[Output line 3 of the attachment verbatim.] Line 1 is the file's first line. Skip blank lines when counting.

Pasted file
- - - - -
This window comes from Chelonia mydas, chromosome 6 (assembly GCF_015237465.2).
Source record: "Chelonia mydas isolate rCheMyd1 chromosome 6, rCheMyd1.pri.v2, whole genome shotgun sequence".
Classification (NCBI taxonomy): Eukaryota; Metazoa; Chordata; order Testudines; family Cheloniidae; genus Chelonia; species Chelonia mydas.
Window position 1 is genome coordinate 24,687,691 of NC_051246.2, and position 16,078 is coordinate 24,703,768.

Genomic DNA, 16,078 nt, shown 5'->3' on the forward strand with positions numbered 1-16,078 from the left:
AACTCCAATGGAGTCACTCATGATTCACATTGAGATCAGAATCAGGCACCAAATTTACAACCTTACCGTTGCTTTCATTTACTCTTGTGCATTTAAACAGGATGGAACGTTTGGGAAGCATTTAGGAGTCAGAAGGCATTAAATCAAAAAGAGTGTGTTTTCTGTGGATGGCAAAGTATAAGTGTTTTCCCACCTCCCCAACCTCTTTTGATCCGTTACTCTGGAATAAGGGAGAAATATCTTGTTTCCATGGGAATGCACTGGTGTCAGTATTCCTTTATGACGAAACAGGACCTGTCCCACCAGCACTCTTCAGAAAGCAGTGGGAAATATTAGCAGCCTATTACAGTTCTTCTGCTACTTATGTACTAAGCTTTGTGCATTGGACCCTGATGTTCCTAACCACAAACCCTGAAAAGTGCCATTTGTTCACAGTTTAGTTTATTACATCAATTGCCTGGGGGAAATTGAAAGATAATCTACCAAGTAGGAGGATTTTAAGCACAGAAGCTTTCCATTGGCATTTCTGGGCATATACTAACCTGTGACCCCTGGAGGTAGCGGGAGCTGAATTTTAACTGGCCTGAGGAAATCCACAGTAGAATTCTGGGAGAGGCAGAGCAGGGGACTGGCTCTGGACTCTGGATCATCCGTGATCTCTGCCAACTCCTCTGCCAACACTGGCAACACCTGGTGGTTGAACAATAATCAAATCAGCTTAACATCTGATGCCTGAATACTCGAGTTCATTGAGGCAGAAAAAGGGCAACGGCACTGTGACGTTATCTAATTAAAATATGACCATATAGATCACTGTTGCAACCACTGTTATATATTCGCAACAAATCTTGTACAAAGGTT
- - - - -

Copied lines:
Classification (NCBI taxonomy): Eukaryota; Metazoa; Chordata; order Testudines; family Cheloniidae; genus Chelonia; species Chelonia mydas.